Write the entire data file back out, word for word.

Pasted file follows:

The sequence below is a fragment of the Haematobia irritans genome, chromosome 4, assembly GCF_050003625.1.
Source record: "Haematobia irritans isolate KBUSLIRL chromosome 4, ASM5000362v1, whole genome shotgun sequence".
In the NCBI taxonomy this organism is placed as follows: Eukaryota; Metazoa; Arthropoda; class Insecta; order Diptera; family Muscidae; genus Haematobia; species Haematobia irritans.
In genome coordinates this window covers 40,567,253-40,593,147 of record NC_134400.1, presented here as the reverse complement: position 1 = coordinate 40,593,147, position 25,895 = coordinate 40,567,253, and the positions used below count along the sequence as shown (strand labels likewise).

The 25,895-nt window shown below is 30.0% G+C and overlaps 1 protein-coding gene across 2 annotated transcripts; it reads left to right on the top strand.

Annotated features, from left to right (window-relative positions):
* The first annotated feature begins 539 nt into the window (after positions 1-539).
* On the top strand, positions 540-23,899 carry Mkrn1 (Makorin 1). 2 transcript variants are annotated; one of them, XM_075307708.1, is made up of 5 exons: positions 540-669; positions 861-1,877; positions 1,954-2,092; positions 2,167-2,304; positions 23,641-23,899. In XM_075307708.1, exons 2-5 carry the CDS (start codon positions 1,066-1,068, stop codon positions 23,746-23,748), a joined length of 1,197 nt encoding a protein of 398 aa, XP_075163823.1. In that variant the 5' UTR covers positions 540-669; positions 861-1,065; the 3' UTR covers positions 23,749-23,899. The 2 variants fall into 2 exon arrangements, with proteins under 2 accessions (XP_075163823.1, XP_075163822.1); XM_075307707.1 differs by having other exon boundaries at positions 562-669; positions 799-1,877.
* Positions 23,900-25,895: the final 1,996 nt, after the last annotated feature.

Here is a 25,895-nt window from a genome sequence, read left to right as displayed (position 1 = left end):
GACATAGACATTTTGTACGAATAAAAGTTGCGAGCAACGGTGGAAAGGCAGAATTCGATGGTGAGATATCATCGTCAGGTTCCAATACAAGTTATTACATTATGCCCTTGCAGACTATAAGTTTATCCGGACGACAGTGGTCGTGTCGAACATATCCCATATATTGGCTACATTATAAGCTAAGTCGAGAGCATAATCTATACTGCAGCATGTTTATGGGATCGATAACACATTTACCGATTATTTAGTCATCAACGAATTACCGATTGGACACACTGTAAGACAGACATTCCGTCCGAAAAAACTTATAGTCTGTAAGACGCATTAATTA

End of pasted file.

The sequence below is a fragment of the Haematobia irritans genome, chromosome 4, assembly GCF_050003625.1.
Source record: "Haematobia irritans isolate KBUSLIRL chromosome 4, ASM5000362v1, whole genome shotgun sequence".
In the NCBI taxonomy this organism is placed as follows: Eukaryota; Metazoa; Arthropoda; class Insecta; order Diptera; family Muscidae; genus Haematobia; species Haematobia irritans.
In genome coordinates this window covers 40,567,253-40,593,147 of record NC_134400.1, presented here as the reverse complement: position 1 = coordinate 40,593,147, position 25,895 = coordinate 40,567,253, and the positions used below count along the sequence as shown (strand labels likewise).

The 25,895-nt window shown below is 30.0% G+C and overlaps 1 protein-coding gene across 2 annotated transcripts; it reads left to right on the top strand.

Annotated features, from left to right (window-relative positions):
* The first annotated feature begins 539 nt into the window (after positions 1-539).
* On the top strand, positions 540-23,899 carry Mkrn1 (Makorin 1). 2 transcript variants are annotated; one of them, XM_075307708.1, is made up of 5 exons: positions 540-669; positions 861-1,877; positions 1,954-2,092; positions 2,167-2,304; positions 23,641-23,899. In XM_075307708.1, exons 2-5 carry the CDS (start codon positions 1,066-1,068, stop codon positions 23,746-23,748), a joined length of 1,197 nt encoding a protein of 398 aa, XP_075163823.1. In that variant the 5' UTR covers positions 540-669; positions 861-1,065; the 3' UTR covers positions 23,749-23,899. The 2 variants fall into 2 exon arrangements, with proteins under 2 accessions (XP_075163823.1, XP_075163822.1); XM_075307707.1 differs by having other exon boundaries at positions 562-669; positions 799-1,877.
* Positions 23,900-25,895: the final 1,996 nt, after the last annotated feature.

Here is a 25,895-nt window from a genome sequence, read left to right as displayed (position 1 = left end):
GACATAGACATTTTGTACGAATAAAAGTTGCGAGCAACGGTGGAAAGGCAGAATTCGATGGTGAGATATCATCGTCAGGTTCCAATACAAGTTATTACATTATGCCCTTGCAGACTATAAGTTTATCCGGACGACAGTGGTCGTGTCGAACATATCCCATATATTGGCTACATTATAAGCTAAGTCGAGAGCATAATCTATACTGCAGCATGTTTATGGGATCGATAACACATTTACCGATTATTTAGTCATCAACGAATTACCGATTGGACACACTGTAAGACAGACATTCCGTCCGAAAAAACTTATAGTCTGTAAGACGCATTAATTA